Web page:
The AIRE Centre has always promoted recourse to the European Court of Human Rights for those in need of international protection in cases where the national authorities and domestic courts have failed to identify the risks and the Applicants' attendant rights. The Centre has secured interim measures from the Court in many cases to prevent expulsion whilst the Court considered the case.
T.I. v United Kingdom (43844/98): The Applicant was a Sri Lankan national who had been subjected to inhuman treatment by the LTTE, the army, ENDLF and the police. He claimed asylum in Germany but his application was refused as it was considered that the risk of ill-treatment did not emanate from state actors. The Applicant then fled to the UK, who wanted to return him to Germany under the Dublin Convention. The Applicant claimed breaches of Articles 2, 3, 8 and 13 of the Convention because Germany would only take into account persecution at the hands of the State. The Court confirmed that Article 3 extends to cases where risk of inhuman treatment comes from non-State actors and that the UK was responsible for ensuring that the Applicant would not, as a result of removing him to Germany, face inhuman or degrading treatment. However, the Court declared the case inadmissible as it considered that Germany could afford adequate protection to the Applicant.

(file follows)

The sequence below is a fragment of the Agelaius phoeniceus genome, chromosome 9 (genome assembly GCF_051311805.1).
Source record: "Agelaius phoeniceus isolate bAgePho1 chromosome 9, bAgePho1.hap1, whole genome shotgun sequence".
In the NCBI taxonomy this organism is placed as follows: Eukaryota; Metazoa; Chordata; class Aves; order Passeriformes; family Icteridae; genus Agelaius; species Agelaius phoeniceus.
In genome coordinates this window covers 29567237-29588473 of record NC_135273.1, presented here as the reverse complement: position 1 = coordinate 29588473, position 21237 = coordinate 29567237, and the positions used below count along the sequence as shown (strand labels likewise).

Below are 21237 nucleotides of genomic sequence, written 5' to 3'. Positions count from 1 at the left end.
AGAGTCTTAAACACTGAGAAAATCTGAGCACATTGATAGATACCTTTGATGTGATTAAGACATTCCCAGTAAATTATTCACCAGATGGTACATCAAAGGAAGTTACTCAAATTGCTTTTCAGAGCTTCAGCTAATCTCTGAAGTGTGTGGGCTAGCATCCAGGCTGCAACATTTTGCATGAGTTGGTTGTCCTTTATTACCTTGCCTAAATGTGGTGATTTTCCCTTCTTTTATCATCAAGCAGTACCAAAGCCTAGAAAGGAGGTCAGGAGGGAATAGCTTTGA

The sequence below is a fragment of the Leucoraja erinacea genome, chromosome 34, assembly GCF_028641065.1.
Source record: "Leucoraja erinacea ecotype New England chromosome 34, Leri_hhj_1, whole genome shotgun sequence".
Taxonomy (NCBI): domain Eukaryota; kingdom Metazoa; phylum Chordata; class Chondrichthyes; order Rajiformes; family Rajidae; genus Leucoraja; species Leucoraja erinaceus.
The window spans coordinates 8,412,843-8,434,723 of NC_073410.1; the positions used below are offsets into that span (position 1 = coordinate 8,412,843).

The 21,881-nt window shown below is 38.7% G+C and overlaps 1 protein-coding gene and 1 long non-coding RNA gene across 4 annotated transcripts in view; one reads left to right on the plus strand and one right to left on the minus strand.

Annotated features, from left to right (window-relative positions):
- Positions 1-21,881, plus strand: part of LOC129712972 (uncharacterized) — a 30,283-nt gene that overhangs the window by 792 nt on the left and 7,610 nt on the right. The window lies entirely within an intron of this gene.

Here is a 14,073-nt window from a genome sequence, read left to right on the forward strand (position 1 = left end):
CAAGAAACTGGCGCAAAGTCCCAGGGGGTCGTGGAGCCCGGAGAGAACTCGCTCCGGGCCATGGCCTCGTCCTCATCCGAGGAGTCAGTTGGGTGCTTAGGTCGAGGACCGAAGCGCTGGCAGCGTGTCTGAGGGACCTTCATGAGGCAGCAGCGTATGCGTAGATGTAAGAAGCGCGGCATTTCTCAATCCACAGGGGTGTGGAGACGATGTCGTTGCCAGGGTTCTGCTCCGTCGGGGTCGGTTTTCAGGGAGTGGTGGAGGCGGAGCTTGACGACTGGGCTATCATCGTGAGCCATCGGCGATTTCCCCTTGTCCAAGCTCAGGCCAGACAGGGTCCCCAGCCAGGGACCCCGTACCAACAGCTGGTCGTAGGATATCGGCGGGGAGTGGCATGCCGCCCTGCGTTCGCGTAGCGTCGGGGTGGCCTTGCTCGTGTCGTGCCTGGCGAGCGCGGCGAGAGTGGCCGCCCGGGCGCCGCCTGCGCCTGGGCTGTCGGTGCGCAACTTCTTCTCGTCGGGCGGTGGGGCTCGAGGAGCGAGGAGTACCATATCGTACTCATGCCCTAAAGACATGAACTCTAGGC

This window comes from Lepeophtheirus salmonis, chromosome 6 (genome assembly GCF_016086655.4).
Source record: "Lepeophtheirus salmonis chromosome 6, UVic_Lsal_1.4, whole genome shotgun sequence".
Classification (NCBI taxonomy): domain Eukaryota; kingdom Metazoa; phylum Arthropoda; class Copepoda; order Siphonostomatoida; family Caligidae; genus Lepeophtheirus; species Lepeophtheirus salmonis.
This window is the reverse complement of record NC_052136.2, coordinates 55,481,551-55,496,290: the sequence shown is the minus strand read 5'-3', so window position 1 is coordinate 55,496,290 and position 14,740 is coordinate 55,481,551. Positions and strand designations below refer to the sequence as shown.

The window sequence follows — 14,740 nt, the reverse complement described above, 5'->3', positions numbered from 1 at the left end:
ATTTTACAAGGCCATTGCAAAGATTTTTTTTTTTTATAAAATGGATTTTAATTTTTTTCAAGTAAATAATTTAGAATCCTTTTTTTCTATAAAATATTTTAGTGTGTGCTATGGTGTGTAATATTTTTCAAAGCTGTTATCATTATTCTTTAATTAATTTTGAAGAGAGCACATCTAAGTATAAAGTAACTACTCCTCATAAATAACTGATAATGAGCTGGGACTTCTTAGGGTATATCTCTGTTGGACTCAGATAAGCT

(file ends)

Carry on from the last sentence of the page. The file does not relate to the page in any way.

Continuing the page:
D v UK (30240/96): The Applicant was incurably suffering from the advanced stages of AIDS and was facing removal to St Kitts where he would face destitution in the terminal stage of his illness. In the UK, he was reliant on palliative medical care and social support from a charity. The Court found that his expulsion would violate Article 3 of the Convention as the conditions of destitution he would face at the terminal stages of his illness would amount to inhuman and degrading treatment.
Olaechea v Spain (24668/03): The Applicant, a Peruvian national, was granted a Rule 39 interim measure by the Court to prevent his extradition to Peru. He was extradited to Peru in spite of the Rule 39 measure. The Court found violation of Article 34 of the Convention as Spain had failed to comply with the interim measure even though he had been able to continue to pursue his case in Strasbourg after extradition.
Bensaid v UK (44599/98): The Applicant was suffering from a psychotic illness (schizophrenia) and was facing deportation to Algeria. He submitted that his proposed deportation would place him at real risk of a relapse in his illness, in breach of Article 3, and would have a severely damaging effect on his private life in the sense of his moral and physical integrity, in breach of Article 8. The Court did not hold that there is a sufficiently real risk that the Applicant's removal would be contrary to Article 3, nor did it find that his moral integrity would be affected to a degree falling within the scope of Article 8. (The AIRE Centre assisted the representatives in this case).
NA v UK (25904/07): This case concerned the expulsion of a young Tamil to Sri Lanka. The Court ruled that he belonged to a group all of whose members were at risk of prohibited ill treatment and so could not be returned. He was not required to show that he was more at risk than other members of the group. The Court stated that it did not rule out that situations could exist in which it would be unacceptable to return anyone to a situation of widespread human rights violations without the need to belong to a particular group.